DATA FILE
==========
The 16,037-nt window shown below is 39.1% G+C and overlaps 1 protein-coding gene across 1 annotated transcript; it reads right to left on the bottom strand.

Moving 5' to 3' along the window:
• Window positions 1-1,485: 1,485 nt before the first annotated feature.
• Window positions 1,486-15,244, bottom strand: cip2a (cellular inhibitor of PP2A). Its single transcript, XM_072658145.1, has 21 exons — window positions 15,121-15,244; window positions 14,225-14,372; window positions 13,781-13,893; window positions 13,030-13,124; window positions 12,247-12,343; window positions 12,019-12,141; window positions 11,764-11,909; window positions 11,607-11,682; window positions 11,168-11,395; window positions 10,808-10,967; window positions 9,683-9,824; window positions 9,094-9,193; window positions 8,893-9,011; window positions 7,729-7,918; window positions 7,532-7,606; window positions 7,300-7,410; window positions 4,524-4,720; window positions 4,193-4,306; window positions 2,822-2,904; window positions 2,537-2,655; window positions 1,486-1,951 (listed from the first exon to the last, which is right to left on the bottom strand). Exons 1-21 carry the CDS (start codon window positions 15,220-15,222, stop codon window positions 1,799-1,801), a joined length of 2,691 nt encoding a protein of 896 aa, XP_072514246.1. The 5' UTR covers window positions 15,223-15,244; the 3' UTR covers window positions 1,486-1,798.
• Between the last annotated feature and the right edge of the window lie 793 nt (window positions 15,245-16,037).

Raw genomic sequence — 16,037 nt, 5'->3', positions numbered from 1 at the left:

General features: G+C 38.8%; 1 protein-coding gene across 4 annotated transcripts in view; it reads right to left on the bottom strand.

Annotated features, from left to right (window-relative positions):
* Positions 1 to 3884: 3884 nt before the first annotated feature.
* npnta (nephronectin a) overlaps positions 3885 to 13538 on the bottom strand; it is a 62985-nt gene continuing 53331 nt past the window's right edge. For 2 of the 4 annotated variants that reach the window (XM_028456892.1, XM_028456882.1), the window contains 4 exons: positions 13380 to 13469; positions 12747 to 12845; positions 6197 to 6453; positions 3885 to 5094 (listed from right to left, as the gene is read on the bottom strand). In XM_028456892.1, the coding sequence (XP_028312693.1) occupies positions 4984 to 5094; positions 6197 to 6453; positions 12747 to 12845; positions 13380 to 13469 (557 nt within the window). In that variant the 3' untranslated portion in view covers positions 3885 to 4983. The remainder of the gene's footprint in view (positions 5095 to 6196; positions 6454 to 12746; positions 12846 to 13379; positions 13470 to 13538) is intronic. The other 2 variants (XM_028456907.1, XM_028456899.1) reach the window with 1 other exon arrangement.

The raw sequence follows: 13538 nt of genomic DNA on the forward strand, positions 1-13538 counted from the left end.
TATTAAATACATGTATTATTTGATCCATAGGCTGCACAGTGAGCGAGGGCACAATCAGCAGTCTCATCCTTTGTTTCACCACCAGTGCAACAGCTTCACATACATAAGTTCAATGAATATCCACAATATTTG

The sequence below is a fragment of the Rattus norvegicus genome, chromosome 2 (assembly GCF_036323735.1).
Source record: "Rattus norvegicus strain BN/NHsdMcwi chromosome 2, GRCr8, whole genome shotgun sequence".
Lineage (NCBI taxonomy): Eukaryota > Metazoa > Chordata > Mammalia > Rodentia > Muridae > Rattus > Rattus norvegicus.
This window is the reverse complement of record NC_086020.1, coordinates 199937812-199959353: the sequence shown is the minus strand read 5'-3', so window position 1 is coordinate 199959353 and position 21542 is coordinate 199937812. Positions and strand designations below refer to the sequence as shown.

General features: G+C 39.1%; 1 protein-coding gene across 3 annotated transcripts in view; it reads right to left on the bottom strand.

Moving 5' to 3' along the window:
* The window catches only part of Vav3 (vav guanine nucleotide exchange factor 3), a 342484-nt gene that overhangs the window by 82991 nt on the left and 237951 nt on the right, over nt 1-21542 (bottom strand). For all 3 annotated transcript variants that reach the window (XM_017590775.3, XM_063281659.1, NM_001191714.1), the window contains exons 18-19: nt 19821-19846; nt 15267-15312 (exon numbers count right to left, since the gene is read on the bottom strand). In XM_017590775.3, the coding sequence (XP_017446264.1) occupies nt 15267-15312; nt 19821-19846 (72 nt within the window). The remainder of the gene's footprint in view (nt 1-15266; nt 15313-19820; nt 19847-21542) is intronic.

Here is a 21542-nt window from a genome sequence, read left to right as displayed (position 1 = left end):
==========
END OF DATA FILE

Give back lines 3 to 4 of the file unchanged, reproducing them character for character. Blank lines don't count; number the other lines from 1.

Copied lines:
• Window positions 1-1,485: 1,485 nt before the first annotated feature.
• Window positions 1,486-15,244, bottom strand: cip2a (cellular inhibitor of PP2A). Its single transcript, XM_072658145.1, has 21 exons — window positions 15,121-15,244; window positions 14,225-14,372; window positions 13,781-13,893; window positions 13,030-13,124; window positions 12,247-12,343; window positions 12,019-12,141; window positions 11,764-11,909; window positions 11,607-11,682; window positions 11,168-11,395; window positions 10,808-10,967; window positions 9,683-9,824; window positions 9,094-9,193; window positions 8,893-9,011; window positions 7,729-7,918; window positions 7,532-7,606; window positions 7,300-7,410; window positions 4,524-4,720; window positions 4,193-4,306; window positions 2,822-2,904; window positions 2,537-2,655; window positions 1,486-1,951 (listed from the first exon to the last, which is right to left on the bottom strand). Exons 1-21 carry the CDS (start codon window positions 15,220-15,222, stop codon window positions 1,799-1,801), a joined length of 2,691 nt encoding a protein of 896 aa, XP_072514246.1. The 5' UTR covers window positions 15,223-15,244; the 3' UTR covers window positions 1,486-1,798.